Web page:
"The implication is that small shareholders will be second-class in such companies," he said. "You invest in them only for dividends and capital appreciation.
"But when it comes to a special situation relating to a merger or acquisition or corporate governance, you have to allow the major shareholders to have their way."
Mr Sabnani noted that already, minority shareholders here have the odds weighted against them on corporate governance matters, as their concerns are usually "brushed aside" with the ordinary vote count.
Voicing similar concerns, Securities Investors Association Singapore chief executive David Gerald noted that the potential risk of corporate abuse is "a real one".
"Minority controlling shareholders would be able to vote down takeover proposals at general meetings at their discretion - this means that potentially lucrative takeovers will be next to impossible to conduct and a poorly performing board or management could prove difficult to dislodge," he said.
Still, if Singapore were to go down the route of dual-class share structures, corporates should not be given carte blanche to list dual-class shares, noted Ms Yuen Thio.
She said that Singapore should relax the rules "only where there are compelling business reasons", as is the case with technology firms.
These companies have "a different DNA from traditional brick- and-mortar companies" and are very dependent on key personnel - "management structures which enable key executives to drive the direction of the business may be necessary for the company's growth strategy".
She added that Singapore regulators should liberalise the regulatory framework in a calibrated way, rather than adopt the US model of dual-class structures wholesale.
"For starters, limit these share structures to super-sized listings. Large IPOs will attract institutional investors and savvy fund managers who are better equipped than retail buyers to evaluate the company's business and management," said Ms Yuen Thio.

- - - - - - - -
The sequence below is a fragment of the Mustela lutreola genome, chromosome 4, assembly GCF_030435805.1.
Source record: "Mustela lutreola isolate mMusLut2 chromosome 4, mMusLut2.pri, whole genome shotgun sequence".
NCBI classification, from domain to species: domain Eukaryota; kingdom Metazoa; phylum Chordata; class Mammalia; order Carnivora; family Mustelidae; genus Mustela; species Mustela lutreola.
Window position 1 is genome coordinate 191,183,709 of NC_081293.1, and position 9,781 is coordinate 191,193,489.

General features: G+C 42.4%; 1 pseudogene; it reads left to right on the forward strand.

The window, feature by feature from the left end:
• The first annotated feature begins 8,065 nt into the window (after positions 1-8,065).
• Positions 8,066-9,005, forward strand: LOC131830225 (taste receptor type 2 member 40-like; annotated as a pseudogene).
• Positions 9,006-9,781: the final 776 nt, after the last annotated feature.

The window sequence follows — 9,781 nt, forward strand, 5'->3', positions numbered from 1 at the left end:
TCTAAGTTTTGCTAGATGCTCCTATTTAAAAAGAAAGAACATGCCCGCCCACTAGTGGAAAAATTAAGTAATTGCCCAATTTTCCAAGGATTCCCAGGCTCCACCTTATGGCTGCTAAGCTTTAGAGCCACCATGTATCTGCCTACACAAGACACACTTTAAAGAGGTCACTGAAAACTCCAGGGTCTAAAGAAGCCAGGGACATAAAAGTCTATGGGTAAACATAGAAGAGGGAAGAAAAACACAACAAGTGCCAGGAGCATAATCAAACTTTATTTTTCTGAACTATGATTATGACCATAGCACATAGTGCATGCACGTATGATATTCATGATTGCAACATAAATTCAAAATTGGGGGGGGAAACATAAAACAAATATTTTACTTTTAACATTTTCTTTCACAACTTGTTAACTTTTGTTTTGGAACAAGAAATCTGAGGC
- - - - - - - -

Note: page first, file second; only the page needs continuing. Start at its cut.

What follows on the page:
"Also, consider building in 'gates'. Make the dual-class structure subject to renewal by a shareholder vote after, say, the first five years post-IPO.
"This will force the management team to prove the worth of the structure to the business and prospects of the company and obtain a fresh mandate periodically."
Corporate lawyer Bernard Lui, a partner at Morgan Lewis Stamford, agreed that strong safeguards and restrictions should be put in place to "balance entrepreneurship and good corporate governance".
Such rules, he noted, should consider factors such as reputational risks, including the profile of the company's management, its controlling shareholders and its track record, among others.
Shares with additional voting rights should also come with certain features such as restrictions when a conflict arises and when there are perceived interested transactions.
"Ultimately, it will be a case of 'buyer beware' - and it will be largely dependent on the culture and values of management or the controlling shareholders who own the shares with additional voting rights," said Mr Lui.
The latest amendment to the Singapore Companies Act - which allows companies to issue shares with more than one voting right on a conditional basis come the first quarter of next year - could spark the beginnings of a more flexible and welcoming capital market for companies, noted Mr Lee.
This article was first published on November 16, 2015.